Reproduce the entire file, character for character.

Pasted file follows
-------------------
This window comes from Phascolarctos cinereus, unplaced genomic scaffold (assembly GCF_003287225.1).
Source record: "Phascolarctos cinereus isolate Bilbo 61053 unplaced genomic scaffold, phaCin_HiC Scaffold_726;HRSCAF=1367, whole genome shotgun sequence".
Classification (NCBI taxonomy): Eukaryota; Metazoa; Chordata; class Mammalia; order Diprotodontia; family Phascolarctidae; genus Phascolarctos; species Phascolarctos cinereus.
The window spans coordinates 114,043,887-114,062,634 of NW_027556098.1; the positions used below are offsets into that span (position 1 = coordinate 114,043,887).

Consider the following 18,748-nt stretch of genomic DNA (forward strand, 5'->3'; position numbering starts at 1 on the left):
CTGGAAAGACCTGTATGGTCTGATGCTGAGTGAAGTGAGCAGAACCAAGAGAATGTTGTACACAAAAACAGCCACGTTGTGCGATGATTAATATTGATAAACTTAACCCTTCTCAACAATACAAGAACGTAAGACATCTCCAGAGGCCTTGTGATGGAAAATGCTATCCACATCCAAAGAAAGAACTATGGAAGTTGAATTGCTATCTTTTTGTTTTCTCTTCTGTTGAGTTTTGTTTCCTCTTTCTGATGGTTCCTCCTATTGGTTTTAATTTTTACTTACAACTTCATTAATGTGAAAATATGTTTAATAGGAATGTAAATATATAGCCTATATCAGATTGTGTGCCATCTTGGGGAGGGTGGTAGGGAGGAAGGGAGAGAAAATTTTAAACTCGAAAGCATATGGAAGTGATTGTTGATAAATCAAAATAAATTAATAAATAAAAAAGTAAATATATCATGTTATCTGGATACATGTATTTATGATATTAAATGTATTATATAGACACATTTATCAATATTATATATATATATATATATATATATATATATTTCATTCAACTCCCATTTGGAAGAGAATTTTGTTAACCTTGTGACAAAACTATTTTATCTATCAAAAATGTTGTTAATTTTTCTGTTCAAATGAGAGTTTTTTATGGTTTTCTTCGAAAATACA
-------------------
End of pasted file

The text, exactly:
This window comes from Phascolarctos cinereus, unplaced genomic scaffold (assembly GCF_003287225.1).
Source record: "Phascolarctos cinereus isolate Bilbo 61053 unplaced genomic scaffold, phaCin_HiC Scaffold_726;HRSCAF=1367, whole genome shotgun sequence".
Classification (NCBI taxonomy): Eukaryota; Metazoa; Chordata; class Mammalia; order Diprotodontia; family Phascolarctidae; genus Phascolarctos; species Phascolarctos cinereus.
The window spans coordinates 114,043,887-114,062,634 of NW_027556098.1; the positions used below are offsets into that span (position 1 = coordinate 114,043,887).

Consider the following 18,748-nt stretch of genomic DNA (forward strand, 5'->3'; position numbering starts at 1 on the left):
CTGGAAAGACCTGTATGGTCTGATGCTGAGTGAAGTGAGCAGAACCAAGAGAATGTTGTACACAAAAACAGCCACGTTGTGCGATGATTAATATTGATAAACTTAACCCTTCTCAACAATACAAGAACGTAAGACATCTCCAGAGGCCTTGTGATGGAAAATGCTATCCACATCCAAAGAAAGAACTATGGAAGTTGAATTGCTATCTTTTTGTTTTCTCTTCTGTTGAGTTTTGTTTCCTCTTTCTGATGGTTCCTCCTATTGGTTTTAATTTTTACTTACAACTTCATTAATGTGAAAATATGTTTAATAGGAATGTAAATATATAGCCTATATCAGATTGTGTGCCATCTTGGGGAGGGTGGTAGGGAGGAAGGGAGAGAAAATTTTAAACTCGAAAGCATATGGAAGTGATTGTTGATAAATCAAAATAAATTAATAAATAAAAAAGTAAATATATCATGTTATCTGGATACATGTATTTATGATATTAAATGTATTATATAGACACATTTATCAATATTATATATATATATATATATATATATATATATTTCATTCAACTCCCATTTGGAAGAGAATTTTGTTAACCTTGTGACAAAACTATTTTATCTATCAAAAATGTTGTTAATTTTTCTGTTCAAATGAGAGTTTTTTATGGTTTTCTTCGAAAATACA